We all have come across some breathtaking images with natural elements shining gloriously in diffused light. These images are taken during Sunset or Sunrise when the shadows are not very harsh, and over-exposing the sky is not very likely. The low angle of the sun above the horizon refracts the light in a way that it covers your subject in warm rich shades. The diminished intensity allows you to capture a more dynamic range of light. The ethereal beauty of sunset and sunrise photography has a surreal appeal to it.
Let’s explore some amazing tips and methods that will help you take some fabulous sunrise or sunset snaps that will enchant just anybody.
This is the short time window that we are looking at to capture some fantastic natural shots shortly after sunrise or before sunset. It is the best time to take mind-blowing pictures as the sun is at a low angle near the horizon. Its rays are usually diffused, filling the air with a flattering golden hue that is perfect for capturing warm natural scenery. Soft and long shadows add dimensions to the pictures while taking away all the attention and feels soothing to look at.
Moreover, the camera mustn’t be set to Auto White Balance as it will balance out the warm tones, this prevents the desired result. Set it to manual mode so you can edit the scene while reviewing it. Golden Hour takes place only twice a day so make sure that you don’t blow your chance.
In optics, an aperture is a hole or an opening through which light travels. More specifically, the aperture and the focal length of a camera determines the cone angle of a bundle of rays that come to a focus in the image plane. Although, the subject and effect you are expecting will determine most of the settings, for landscape mode use mid to small aperture. Range better f/8 to f/16 is ideal for such photography.
Using this will help you focus most of the elements in the frame clearly. If you want to capture the sun, a higher number of apertures may help you capture sunbursts. If you find shutter speed to be more important, put the camera on Aperture Priority mode. It is up to your camera to decide how big or small you want to make your aperture when you shoot.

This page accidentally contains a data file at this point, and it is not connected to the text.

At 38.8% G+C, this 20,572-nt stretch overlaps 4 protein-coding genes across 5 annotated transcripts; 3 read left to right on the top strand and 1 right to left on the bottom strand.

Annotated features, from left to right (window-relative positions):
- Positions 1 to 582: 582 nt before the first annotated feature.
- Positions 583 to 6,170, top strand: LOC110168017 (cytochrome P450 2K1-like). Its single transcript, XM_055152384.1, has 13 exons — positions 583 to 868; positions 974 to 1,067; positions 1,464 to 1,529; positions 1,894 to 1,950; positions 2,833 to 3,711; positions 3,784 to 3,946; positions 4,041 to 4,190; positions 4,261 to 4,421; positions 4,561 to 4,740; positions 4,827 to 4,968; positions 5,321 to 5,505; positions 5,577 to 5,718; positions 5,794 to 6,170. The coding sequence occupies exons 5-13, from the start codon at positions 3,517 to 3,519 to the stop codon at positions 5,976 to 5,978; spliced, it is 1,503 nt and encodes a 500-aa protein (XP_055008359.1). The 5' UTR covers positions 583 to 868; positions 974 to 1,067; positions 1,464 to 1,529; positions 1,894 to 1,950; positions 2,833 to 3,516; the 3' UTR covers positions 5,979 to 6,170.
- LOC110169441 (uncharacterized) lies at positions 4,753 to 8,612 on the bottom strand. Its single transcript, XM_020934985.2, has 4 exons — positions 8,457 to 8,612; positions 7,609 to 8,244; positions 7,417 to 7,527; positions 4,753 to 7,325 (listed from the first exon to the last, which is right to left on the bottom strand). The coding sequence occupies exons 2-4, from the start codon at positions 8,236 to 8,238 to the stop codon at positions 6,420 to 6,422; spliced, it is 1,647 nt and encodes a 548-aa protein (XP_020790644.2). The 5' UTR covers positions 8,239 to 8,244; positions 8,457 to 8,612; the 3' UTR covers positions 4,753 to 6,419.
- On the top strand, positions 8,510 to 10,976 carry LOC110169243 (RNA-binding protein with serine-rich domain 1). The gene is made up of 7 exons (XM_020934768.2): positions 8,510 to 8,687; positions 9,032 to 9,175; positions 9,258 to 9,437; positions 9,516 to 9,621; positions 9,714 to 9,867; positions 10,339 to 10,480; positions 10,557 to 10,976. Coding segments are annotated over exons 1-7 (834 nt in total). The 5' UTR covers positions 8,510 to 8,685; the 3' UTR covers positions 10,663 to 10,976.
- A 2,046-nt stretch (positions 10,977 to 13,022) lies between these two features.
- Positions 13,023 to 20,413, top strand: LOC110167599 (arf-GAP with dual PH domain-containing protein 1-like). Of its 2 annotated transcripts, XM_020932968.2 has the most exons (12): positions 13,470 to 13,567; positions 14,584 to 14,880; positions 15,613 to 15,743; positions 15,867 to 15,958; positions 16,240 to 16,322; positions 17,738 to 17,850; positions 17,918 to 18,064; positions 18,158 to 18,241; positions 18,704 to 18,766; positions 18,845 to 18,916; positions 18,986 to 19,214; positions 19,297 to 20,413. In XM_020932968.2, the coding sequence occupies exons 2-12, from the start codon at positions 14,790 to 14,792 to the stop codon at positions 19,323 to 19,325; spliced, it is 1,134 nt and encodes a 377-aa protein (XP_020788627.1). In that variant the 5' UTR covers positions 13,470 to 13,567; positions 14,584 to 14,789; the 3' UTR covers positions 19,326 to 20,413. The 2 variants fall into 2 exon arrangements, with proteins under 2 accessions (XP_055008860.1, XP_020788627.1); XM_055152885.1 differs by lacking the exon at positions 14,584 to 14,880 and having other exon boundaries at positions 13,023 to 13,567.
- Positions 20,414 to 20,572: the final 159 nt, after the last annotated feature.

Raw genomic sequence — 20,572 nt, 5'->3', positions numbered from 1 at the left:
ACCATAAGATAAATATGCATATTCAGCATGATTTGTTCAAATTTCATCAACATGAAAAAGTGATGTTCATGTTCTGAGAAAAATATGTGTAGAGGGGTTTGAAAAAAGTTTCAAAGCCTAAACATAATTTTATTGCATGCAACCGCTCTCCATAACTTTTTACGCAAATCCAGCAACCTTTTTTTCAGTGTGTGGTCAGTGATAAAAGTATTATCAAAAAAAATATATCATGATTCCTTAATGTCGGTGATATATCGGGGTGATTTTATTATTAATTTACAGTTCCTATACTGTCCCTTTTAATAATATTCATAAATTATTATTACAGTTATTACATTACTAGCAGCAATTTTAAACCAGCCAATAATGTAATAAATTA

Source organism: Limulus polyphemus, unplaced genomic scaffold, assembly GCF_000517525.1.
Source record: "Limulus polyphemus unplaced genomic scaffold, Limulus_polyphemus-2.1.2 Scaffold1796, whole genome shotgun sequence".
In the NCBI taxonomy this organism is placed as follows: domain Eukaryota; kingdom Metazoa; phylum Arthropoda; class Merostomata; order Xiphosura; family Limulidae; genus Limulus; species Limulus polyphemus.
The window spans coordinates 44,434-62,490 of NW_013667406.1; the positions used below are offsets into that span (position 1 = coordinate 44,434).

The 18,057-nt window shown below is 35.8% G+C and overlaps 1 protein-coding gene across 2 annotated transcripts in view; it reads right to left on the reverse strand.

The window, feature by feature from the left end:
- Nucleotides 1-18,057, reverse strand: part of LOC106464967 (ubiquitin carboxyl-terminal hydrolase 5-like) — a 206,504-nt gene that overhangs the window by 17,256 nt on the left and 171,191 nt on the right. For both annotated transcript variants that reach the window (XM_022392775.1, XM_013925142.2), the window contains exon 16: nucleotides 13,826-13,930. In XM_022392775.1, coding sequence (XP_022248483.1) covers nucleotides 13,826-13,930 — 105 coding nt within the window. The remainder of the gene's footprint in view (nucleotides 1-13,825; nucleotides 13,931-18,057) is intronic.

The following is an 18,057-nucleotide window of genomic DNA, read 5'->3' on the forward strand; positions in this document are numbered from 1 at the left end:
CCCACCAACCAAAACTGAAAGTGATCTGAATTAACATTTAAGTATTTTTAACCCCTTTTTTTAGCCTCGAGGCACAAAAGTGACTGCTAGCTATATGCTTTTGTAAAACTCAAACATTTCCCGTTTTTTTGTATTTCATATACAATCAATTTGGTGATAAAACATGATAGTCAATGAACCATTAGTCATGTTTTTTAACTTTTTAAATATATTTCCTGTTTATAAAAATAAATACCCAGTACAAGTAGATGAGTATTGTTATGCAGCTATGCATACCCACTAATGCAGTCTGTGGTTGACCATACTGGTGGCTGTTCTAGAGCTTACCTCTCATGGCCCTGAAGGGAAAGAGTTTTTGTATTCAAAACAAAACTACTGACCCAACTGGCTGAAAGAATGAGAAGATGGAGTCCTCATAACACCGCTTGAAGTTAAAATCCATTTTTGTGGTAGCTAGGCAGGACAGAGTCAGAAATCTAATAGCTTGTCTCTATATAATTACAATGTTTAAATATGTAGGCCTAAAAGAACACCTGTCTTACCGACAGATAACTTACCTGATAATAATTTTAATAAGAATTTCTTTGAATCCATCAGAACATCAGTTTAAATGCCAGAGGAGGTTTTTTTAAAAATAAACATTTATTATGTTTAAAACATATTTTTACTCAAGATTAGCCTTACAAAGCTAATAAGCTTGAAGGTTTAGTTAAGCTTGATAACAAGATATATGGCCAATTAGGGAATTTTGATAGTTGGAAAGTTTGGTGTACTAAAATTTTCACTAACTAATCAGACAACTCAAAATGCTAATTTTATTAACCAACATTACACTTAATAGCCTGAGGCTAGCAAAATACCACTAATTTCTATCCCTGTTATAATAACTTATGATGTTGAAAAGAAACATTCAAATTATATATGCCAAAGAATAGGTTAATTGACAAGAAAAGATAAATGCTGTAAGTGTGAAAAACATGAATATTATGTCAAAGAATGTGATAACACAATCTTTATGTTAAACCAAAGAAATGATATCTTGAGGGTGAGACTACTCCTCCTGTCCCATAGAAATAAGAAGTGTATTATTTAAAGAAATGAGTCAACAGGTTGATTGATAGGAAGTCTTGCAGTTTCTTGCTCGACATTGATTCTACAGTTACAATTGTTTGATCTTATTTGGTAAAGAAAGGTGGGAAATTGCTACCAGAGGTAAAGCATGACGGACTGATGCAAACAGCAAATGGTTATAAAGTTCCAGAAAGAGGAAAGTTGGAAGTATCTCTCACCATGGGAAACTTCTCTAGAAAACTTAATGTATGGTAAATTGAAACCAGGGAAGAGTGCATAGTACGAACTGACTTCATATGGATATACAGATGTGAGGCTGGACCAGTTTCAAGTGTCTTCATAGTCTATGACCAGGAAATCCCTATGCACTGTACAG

The composition of your pictures is a great way to capture realistic and dynamic images. The rule of thirds applies to the process of dividing an image into thirds, using two horizontal and two vertical lines. When you position the most important elements of your image at the intersection points, you produce much more natural images. It describes a basic compositional structure of a photograph. Place the key elements of your scene at one or more of these areas in a photo. Ideally, the space that is left should be in the direction the subject is heading towards. It can help you create well-balanced and interesting shots.
Also, try to level your horizon because crooked horizons are a surefire way to look cheap and amateurish.
Using a neutral density filter is very useful if you want to use the sun in your composition. If possible use this filter to correct exposure into the camera. You can use a slower shutter speed so that you can use the right amount of light to capture the foreground well.
You can use a solid neutral density filter to reduce the amount of light hitting your camera sensor for the entire frame. Or use graduated filters to only use light in the sky for instance.
It is a good idea to go out even when the weather is not as per your liking. Experiment outside during odd weather so that you can enhance your skills and become better at taking natural photographs. Clouds can scatter light and look more dramatic in some weather which makes the mood more magical. You can wait for such a scenario to take place to take extraordinary photos. Practice taking perfect pictures and improve as a photographer.
It is the influence of the sun that matters that most. Make sure that your emotions and mood are appropriately communicated through the image and you are doing complete justice to the scenery even if you have to go out of your way to do so. Be ready for the unexpected as we don’t know what nature has to offer.